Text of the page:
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A Lot Can Happen in 5 Years: the President's 2010 Exploration Goals
by Staff Writers
Washington DC (SPX) Apr 17, 2015


File image.

On April 15, 2010, President Barack Obama outlined his plan for America's space program. At NASA's Kennedy Space Center that day, the President said:

"We will not only extend humanity's reach in space -- we will strengthen America's leadership here on Earth ... For pennies on the dollar, the space program has improved our lives, advanced our society, strengthened our economy, and inspired generations of Americans ... the question for us now is whether that was the beginning of something or the end of something. I choose to believe it was only the beginning."

The President's plan will put American astronauts on Mars in the 2030s. In the five years since the President's speech, NASA has brought the United States closer to realizing that vision than at any point in human history. During that time, the agency has:

+ Flown the Orion spacecraft farther into space than any spacecraft built for human passengers has flown in more than four decades.

+ Moved the Space Launch System rocket from concept to development, hitting critical benchmarks.

+ Moved forward on the Asteroid Redirect Mission, which will test new capabilities - like advanced propulsion systems - that will be needed for future human expeditions to Mars.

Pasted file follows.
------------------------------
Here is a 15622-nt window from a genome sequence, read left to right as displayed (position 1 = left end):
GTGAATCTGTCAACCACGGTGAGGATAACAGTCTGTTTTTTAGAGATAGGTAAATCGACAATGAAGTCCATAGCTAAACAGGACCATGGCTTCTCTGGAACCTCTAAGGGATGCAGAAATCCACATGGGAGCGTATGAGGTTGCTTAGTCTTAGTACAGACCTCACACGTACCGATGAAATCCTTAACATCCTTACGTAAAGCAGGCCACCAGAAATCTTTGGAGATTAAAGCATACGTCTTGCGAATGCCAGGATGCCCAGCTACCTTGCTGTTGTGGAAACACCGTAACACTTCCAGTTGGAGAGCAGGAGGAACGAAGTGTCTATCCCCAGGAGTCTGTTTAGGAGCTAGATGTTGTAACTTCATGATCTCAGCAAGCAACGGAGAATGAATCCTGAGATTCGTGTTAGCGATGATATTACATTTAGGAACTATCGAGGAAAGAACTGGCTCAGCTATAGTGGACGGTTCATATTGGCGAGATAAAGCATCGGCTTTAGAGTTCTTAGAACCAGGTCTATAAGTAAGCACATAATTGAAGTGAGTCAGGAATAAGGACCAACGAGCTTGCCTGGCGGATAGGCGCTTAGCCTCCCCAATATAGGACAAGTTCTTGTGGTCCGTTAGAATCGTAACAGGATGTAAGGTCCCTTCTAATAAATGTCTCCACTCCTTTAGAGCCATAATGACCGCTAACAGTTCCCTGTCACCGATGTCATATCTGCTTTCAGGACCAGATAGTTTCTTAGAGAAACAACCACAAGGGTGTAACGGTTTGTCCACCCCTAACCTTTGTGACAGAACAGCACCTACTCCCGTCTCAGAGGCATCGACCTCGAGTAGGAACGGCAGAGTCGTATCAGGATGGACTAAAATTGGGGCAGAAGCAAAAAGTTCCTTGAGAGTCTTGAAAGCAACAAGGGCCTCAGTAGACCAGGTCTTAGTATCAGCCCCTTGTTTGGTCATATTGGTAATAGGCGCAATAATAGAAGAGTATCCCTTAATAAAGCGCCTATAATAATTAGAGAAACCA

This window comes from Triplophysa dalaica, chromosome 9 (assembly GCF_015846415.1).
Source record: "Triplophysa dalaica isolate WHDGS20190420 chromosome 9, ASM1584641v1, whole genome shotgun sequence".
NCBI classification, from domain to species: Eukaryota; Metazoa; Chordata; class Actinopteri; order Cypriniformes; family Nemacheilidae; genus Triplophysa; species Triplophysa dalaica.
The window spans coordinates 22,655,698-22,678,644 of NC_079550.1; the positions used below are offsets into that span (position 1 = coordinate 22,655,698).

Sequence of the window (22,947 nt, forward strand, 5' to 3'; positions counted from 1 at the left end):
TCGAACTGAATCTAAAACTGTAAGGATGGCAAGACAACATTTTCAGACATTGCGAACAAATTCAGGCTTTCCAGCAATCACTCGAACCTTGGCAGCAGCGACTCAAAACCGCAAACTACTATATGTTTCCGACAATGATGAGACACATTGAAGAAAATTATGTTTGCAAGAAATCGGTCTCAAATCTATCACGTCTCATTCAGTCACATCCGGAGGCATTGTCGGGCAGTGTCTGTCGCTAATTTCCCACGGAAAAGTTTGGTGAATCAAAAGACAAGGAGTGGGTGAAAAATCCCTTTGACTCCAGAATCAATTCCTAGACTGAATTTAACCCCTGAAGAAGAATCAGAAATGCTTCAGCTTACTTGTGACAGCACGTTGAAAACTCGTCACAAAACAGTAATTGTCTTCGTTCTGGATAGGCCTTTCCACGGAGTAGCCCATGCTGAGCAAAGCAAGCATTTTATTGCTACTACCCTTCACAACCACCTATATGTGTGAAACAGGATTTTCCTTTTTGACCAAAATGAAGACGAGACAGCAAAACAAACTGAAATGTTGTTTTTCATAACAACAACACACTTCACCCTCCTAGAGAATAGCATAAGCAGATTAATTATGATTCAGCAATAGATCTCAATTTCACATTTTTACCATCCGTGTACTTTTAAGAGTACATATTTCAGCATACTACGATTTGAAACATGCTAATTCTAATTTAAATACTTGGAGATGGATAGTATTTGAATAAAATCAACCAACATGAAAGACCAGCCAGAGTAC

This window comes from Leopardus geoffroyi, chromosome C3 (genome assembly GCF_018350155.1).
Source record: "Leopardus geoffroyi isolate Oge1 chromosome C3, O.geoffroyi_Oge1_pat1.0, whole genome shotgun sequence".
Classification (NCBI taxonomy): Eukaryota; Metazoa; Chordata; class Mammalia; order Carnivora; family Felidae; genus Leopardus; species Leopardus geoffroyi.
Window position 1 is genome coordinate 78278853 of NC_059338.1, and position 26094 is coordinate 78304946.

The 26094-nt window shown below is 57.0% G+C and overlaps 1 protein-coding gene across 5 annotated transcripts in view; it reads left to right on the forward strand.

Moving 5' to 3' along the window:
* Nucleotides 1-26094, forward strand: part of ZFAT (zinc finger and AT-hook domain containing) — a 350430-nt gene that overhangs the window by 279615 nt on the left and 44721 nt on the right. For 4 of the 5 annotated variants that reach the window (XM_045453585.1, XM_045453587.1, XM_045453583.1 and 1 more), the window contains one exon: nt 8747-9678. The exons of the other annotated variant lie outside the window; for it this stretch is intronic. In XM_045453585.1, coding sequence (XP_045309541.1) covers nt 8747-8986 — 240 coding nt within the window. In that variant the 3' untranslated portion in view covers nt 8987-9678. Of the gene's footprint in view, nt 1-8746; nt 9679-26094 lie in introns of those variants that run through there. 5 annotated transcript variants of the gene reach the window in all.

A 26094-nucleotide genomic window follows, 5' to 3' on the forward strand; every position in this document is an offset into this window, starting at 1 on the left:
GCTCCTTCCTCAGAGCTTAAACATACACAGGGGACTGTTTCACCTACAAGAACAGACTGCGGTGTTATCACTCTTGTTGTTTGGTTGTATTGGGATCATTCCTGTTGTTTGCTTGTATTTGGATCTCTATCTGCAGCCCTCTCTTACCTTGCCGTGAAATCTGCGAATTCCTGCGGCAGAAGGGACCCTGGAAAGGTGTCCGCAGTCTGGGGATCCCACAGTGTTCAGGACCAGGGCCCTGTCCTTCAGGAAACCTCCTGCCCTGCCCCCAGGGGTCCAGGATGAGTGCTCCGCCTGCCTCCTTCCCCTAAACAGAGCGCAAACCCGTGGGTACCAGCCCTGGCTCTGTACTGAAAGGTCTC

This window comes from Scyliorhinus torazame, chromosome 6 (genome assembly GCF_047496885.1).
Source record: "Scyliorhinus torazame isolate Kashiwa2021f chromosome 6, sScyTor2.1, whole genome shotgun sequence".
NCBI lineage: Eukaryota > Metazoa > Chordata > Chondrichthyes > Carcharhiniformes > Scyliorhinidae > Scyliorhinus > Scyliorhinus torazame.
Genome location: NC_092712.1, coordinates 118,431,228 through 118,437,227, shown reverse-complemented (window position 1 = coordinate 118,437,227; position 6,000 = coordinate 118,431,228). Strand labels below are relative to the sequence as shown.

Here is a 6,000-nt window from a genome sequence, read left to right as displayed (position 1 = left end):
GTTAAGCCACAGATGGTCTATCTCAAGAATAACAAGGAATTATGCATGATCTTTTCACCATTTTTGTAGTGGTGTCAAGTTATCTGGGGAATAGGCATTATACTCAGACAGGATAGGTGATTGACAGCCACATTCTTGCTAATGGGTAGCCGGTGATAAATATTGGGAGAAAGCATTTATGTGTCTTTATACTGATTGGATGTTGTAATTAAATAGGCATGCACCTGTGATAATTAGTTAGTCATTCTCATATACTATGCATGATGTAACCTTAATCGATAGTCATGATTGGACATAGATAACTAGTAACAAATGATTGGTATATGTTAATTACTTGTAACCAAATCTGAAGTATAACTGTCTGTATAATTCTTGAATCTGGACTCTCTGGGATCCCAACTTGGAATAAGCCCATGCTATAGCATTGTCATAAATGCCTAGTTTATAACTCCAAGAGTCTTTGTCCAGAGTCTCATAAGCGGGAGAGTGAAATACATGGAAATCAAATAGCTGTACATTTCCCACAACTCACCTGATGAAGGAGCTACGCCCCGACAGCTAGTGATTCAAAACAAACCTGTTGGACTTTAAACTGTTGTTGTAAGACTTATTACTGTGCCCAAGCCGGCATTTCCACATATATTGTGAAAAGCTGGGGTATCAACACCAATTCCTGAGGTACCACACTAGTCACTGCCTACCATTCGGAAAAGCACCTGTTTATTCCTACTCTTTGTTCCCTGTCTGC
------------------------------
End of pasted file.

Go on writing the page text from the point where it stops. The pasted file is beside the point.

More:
+ Sent the MAVEN spacecraft to Mars to join a fleet of orbiters and surface rovers, building on America's 40-year legacy of advanced robotic exploration of that planet.

+ Sent astronaut Scott Kelly to the International Space Station to spend a year there to continue research into how the human body responds to extended periods of time off the planet.

+ Chose Boeing and SpaceX to transport our astronaut crews to the station, bringing those launches back to America in 2017 and ending our sole reliance on the Russians to get humans into space.

+ Tested new technologies like Low Density Supersonic Decelerator that will allow heavier spacecraft to land safely on places like Mars.


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